Tony Bland was in a persistent vegetative state; the Law Lords, on a majority decision, allowed medical staff to withdraw sustenance from him and he died of dehydration. That case was considered by the House of Lords on its own merits, and was not meant to act as a legal precedent. However, whether or not that was the intention, the consequence of the judgment was to act as a beacon for future medical practice. There has, I believe, been a subtle shift in medical ethics.
In its judgment on Bland, the House of Lords recommended that in all cases where the withdrawal of nutrition and hydration was being considered for a patient in a persistent vegetative state, a court declaration should be sought. That was reassuring. However, the BMA has made it clear that it regards that as an interim recommendation. Its recent guidance expresses the hope that, "in future the Courts will decide that PVS cases no longer inevitably require court review, where consensus exists".
The guidelines then go further to cover non-PVS cases. They state: "The BMA can see no reason to differentiate between decisions for patients in PVS and those for patients in other serious conditions where artificial nutrition and hydration is not considered to be a benefit, which are currently governed by established practice without the need for a legal review".
In other words, the BMA is asserting the right of doctors to decide that administering food and water may be futile for a patient who is not in a persistent vegetative state, as well as for one who is.
The type of patient referred to in this context is the adult who does not have the capacity to make or communicate decisions and who does not have a valid advance directive, as well as children and young people. Decisions to withdraw nutrition and hydration from such patients must, says the BMA, be subject to a formal clinical review by a senior clinician. The BMA admits that any decision to withdraw food and water from a patient leaves doctors open to a legal challenge. However, the guidance expressly sanctions the possibility of doctors taking such decisions under their own discretion.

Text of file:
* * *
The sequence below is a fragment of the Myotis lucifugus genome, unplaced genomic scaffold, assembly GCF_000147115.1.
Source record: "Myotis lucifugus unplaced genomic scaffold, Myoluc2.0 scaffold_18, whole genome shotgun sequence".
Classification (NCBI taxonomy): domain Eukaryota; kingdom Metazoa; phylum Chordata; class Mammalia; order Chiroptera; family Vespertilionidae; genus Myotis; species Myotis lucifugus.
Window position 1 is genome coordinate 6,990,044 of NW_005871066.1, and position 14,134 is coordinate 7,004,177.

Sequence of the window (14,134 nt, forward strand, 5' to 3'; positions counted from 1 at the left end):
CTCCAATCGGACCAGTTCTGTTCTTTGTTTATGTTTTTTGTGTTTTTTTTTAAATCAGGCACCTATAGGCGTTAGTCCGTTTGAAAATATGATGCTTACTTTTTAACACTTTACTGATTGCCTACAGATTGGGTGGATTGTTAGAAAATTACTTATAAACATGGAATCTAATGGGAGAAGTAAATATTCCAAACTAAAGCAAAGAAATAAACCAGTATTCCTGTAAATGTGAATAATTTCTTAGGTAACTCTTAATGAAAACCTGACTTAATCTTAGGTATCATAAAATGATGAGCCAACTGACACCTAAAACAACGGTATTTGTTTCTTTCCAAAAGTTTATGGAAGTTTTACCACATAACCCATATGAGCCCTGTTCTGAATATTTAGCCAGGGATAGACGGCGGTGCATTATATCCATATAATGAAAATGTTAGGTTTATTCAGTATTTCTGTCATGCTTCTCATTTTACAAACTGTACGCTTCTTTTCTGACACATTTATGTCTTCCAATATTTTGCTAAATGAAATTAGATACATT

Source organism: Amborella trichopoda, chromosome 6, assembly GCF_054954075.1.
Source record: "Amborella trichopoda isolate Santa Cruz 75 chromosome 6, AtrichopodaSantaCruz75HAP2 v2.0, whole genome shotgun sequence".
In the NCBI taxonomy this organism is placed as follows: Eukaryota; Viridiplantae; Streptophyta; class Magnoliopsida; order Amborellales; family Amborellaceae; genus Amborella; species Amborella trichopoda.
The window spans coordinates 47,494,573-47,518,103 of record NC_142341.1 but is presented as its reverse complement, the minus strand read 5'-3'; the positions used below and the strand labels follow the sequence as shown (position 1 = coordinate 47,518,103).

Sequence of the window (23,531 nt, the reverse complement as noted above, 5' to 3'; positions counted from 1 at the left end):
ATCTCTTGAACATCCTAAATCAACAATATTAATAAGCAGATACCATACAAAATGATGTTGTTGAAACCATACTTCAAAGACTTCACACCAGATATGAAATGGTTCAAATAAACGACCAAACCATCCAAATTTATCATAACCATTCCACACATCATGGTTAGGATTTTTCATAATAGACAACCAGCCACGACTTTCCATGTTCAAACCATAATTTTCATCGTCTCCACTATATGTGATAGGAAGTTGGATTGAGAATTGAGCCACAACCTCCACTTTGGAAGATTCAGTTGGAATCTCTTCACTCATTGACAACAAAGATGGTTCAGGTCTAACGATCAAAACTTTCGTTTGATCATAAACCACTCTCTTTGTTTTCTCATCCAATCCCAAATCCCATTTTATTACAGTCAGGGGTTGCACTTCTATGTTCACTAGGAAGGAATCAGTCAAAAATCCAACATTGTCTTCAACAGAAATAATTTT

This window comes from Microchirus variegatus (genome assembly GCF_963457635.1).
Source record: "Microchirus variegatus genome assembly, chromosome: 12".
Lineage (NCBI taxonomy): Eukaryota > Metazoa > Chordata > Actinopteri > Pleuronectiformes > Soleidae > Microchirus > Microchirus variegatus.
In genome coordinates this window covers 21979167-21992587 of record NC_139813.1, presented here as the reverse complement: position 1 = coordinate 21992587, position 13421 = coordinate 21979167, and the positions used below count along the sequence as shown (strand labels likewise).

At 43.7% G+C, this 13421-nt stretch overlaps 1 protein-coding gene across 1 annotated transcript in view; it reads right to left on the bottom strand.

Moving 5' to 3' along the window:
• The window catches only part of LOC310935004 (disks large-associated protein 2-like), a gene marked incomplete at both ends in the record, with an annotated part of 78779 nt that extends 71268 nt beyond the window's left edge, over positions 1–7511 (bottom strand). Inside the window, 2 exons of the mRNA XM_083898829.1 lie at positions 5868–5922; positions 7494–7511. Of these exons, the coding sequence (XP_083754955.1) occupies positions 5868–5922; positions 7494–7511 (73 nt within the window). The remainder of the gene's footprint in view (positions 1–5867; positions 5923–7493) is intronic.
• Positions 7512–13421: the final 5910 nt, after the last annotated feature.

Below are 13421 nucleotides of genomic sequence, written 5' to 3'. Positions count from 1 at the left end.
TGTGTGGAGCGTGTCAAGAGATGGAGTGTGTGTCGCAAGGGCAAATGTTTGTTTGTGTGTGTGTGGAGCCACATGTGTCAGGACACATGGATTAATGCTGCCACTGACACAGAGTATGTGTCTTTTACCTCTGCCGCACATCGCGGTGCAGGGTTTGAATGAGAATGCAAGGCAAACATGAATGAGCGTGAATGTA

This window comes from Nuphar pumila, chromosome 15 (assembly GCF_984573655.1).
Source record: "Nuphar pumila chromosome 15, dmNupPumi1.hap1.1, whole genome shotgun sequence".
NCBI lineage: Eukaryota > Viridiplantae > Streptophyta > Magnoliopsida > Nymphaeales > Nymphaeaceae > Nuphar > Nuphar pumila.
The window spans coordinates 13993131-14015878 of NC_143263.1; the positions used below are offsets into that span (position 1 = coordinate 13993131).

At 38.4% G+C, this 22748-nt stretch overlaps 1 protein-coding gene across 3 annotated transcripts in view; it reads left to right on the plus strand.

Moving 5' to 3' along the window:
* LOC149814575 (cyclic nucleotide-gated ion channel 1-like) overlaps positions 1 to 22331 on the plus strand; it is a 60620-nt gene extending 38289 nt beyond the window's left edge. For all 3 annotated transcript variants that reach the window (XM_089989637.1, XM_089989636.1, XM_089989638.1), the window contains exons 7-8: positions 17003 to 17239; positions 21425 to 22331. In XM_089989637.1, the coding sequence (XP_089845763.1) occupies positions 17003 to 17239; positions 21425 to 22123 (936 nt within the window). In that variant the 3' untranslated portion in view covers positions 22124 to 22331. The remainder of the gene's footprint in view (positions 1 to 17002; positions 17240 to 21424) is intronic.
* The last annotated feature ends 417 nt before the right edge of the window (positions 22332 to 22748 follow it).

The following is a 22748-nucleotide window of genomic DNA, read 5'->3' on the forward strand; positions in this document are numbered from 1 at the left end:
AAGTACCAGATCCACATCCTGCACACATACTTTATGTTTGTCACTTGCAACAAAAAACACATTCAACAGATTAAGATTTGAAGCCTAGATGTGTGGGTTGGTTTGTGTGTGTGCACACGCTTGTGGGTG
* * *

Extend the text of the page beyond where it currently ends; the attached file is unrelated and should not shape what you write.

The mother of a friend of mine had a massive stroke and could not move or communicate in any way. The doctors declared that she was in a persistent vegetative state and recommended the withdrawal of all fluids and nutrition. My friend did not believe them. She spent many hours talking to her mother and realised, from the blinks and slight movement of her eyes, that her mother could not only understand every word that was said but was perfectly rational. Still the doctors did not believe it. One day, however, by means of blinks, the mother was able to say to my friend that if the doctor and a certain nurse wished to conduct a sexual liaison, they should please do it outside her room. That was duly relayed to the doctor. Only then did he realise that the lady in the bed had all her mental faculties, and she was treated quite differently from then on. The standard test for PVS had never, of course, been done—the doctors had relied, wrongly, on outward symptoms.